Monday, June 1, 2015

Creating a resource plan

Within Microsoft Project Server, a resource plan is a forecasting tool for estimation, used at the early stages of project initiation. It’s a way to estimate resource capacity where projects are in different state, in other words, it helps you to define high level resource needs for each project or initiative.

Because you can use it during early stages of projects, there might not be any task or WBS defined yet, some projects might be just proposed and not handed over to Project Manager.

More often, resource plan utilize resources that are generic just to get some idea of capacity. Using named resources might also help resource managers to understand their team’s availability and capacity.

Let see how it works:


1) First you create a project: Open the Project Center on PWA and create a new project.

2) Your project is selected, on the ribbon, Project tab, click on Resource plan, to open the resource plan:


3) On the resource plans page, Plan tab, click on Build team:


Select the resources you would like to add to your resource plan. You can easily filter generic resources by clicking on column header.


Once all team members are selected, click on Save & Close.

4) Back to the resource plans page, you can customize your resource plan.
First, you can select from what your resource utilization is calculated from:


You can calculate capacity from the following 3 options:
  • Resource Plan: This is used at early stage of projects/initiatives for rough estimates
  • Project Plan: When the project is scoped, resource estimates are more accurate
  • Project Plan until: This is used for rolling estimates. If you have part of the project in execution and resource plans for other parts (e.g. phase 2)
For our example, we will chose from Resource plan. Be careful, the default value is Project Plan.

Second element to configure is the Date Range. You have to estimate your project start and end date. Based on my experience, you can use previous project’s lessons learned to estimate project duration. This is called the “Historical analysis” technique.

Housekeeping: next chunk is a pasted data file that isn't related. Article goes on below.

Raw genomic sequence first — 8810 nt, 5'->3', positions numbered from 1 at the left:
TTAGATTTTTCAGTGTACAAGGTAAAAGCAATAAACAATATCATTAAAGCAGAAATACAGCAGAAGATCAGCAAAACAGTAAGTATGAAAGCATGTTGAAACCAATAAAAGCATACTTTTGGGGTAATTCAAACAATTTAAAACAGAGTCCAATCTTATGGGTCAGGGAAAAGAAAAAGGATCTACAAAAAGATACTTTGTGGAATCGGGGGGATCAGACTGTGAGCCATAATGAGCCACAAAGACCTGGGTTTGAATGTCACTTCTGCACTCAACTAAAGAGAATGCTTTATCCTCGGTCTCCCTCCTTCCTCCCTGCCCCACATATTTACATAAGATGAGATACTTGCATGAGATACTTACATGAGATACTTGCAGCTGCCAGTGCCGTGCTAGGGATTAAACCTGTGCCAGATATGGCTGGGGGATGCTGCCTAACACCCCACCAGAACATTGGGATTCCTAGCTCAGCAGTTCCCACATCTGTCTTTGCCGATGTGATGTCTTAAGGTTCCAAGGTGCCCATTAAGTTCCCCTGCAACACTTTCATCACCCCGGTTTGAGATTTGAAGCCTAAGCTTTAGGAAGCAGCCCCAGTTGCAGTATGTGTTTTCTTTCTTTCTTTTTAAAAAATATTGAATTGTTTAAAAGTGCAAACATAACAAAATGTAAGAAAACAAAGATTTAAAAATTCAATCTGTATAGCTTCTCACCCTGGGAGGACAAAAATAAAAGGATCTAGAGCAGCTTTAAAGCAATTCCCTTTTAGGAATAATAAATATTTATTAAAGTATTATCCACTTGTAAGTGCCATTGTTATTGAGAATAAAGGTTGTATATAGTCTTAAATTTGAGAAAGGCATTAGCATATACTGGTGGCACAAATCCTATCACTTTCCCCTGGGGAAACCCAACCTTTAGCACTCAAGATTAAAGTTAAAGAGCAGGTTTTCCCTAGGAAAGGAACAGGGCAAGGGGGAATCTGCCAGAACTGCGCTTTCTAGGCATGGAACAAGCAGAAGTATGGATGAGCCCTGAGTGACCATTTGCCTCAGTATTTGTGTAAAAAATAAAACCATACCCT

5) Set the working units: During your resource plan exercise, you can work with different work units:
  • Hours
  • Days
  • Full-time Equivalent (FTE)
Sharing my own experience, it’s easier to work with FTE, especially if your day is not exactly 8 hours long (you will avoid decimals everywhere J)

6) Depending on the duration of your project, you can display your resource plan with different time scales:
  • Days
  • Weeks
  • Months
  • Quarters
  • Years
7) Select also the booking type of each resources (proposed/committed)
The difference between those 2 booking types is well explained on MSDN: “Select Committed if you want to commit the resource to the project, or select Proposed if you do not yet have authorization to commit the resource to the project.”

8) Export to Excel is also available, no need to explain more about that feature 
J

9) Publish your resource plan when you are done. Once published, it’s part of the resource utilization. Let’s see this.


10) Select the Architect role and click on Resource Availability button.


If only committed resources are displayed (Do not include proposed bookings) you can see the assignment work of the Architect, with no over allocation. On the table below, you see also the utilization from (Resource plan).


Including proposed booking, you see our architect has been proposed for one project (New corporate architecture) which make him over allocated. This is a very useful tool for resource managers.


11) Next steps? When your project is approved, you can easily move resource plan’s team to project team.

12) Resource plans and strategic portfolio analysis
Resource plans are the main input to the Portfolio engine when the portfolio analyst or PMO start evaluating proposals. Resource analysis is mainly based on resource plans as projects are not all yet authorized.

3 commentaires:

Lida Dosser said...

Thanks!

JohnSmith said...

Hi,
Nice information and can you explain about How do you save a Microsoft Project file as a PDF?
Thanks,
johnSmith,
Ms Project Developer

Jeremy Cottino said...

To export as PDF, simply use: FILE tab > Export > Create PDF/XPS Document

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